Carbohydrates are well known as the body’s preferred source of energy while exercising, although this may not be directly applicable to children.2,6 It is thought that children may use fat as an energy source more during physical activity compared to adults. Carbohydrates however should not be removed from the child’s diets as especially wholemeal carbohydrate foods can be a very good source of fibre and other nutrients.5 Children and adolescents as well as adults benefit from carbohydrate intake during prolonged exercise.6

    Fat intake is important for the physically active child. Fat can be used as an energy source and essential fatty acids need to be consumed in the diet. Many foods which can typically be high in fat, such as oily fish, meat and dairy products contain a number of essential vitamins and minerals for growth and development. These include; vitamin B12, fat soluble vitamins such as vitamins A and D, and minerals iron, zinc, chromium, magnesium and calcium.5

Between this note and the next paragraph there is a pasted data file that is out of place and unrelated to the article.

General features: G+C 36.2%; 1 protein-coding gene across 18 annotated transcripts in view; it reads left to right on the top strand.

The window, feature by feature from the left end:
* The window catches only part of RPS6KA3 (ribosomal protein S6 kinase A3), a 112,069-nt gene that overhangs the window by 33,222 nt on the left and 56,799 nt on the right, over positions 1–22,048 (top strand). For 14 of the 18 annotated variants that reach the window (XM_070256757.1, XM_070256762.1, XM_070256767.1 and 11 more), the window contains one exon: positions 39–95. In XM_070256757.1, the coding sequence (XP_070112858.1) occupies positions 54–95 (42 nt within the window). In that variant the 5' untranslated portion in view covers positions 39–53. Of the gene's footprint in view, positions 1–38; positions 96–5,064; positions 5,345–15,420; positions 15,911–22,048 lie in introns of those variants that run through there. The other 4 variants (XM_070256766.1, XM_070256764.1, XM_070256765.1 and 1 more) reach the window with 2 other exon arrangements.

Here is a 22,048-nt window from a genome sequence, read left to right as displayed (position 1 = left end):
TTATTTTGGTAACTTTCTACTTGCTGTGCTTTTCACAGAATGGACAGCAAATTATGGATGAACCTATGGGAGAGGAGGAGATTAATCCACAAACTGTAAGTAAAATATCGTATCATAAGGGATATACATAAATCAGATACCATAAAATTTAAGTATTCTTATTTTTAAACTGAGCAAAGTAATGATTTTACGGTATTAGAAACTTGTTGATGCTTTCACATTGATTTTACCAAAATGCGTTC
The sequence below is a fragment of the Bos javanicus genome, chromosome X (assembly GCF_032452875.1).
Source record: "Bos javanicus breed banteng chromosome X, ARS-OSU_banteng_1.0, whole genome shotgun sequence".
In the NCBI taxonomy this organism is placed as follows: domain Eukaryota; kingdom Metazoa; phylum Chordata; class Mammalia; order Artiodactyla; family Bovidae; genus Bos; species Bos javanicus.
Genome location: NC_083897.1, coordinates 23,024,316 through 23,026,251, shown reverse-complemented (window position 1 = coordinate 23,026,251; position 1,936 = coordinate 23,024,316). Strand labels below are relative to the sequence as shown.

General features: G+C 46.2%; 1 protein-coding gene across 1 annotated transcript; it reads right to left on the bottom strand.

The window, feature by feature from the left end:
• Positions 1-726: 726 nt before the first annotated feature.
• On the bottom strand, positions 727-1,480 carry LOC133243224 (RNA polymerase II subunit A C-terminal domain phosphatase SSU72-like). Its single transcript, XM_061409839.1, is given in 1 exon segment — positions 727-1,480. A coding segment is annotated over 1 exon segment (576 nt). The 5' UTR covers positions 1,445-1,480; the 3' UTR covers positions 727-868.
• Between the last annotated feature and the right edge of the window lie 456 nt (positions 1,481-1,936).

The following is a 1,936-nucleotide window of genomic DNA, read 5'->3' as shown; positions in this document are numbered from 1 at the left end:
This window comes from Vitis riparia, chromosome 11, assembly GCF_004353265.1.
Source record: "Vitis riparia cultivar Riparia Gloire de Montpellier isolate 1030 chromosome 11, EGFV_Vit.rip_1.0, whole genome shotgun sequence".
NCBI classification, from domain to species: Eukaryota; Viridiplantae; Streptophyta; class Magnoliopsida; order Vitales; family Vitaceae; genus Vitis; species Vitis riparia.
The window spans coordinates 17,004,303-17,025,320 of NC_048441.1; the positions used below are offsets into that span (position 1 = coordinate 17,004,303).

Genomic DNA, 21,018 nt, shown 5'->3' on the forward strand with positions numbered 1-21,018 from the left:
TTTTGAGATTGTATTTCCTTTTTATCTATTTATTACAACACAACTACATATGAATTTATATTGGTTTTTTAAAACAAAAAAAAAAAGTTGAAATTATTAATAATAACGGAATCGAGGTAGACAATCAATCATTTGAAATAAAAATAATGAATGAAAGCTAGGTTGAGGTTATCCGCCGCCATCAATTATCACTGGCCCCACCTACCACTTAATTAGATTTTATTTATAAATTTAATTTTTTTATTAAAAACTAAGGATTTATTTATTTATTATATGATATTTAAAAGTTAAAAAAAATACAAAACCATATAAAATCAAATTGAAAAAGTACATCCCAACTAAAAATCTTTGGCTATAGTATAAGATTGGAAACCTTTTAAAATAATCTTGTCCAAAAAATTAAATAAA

Protein is important as it provides the essential amino acids that play a vital role in the growth of tissues, including muscle. Generally, active individuals naturally increase their protein intake when they increase their energy intake.5 However physically active children who are vegetarian or vegan may need extra assistance to meet their requirements for protein.

    Liquid intake

    Children and adolescents do not have the same capability that adults have to regulate their body temperature. Children tend to accumulate more heat from the environment as they have a greater ratio of surface area to body mass.5 This can be especially problematic in hot environments. Sweat rates may also be lower in children, although as they mature this seems to increase.5 For these reasons children must be careful to consume enough fluid during the day, and while taking part in physical activity to prevent dehydration and heat stress.

    The downside of being active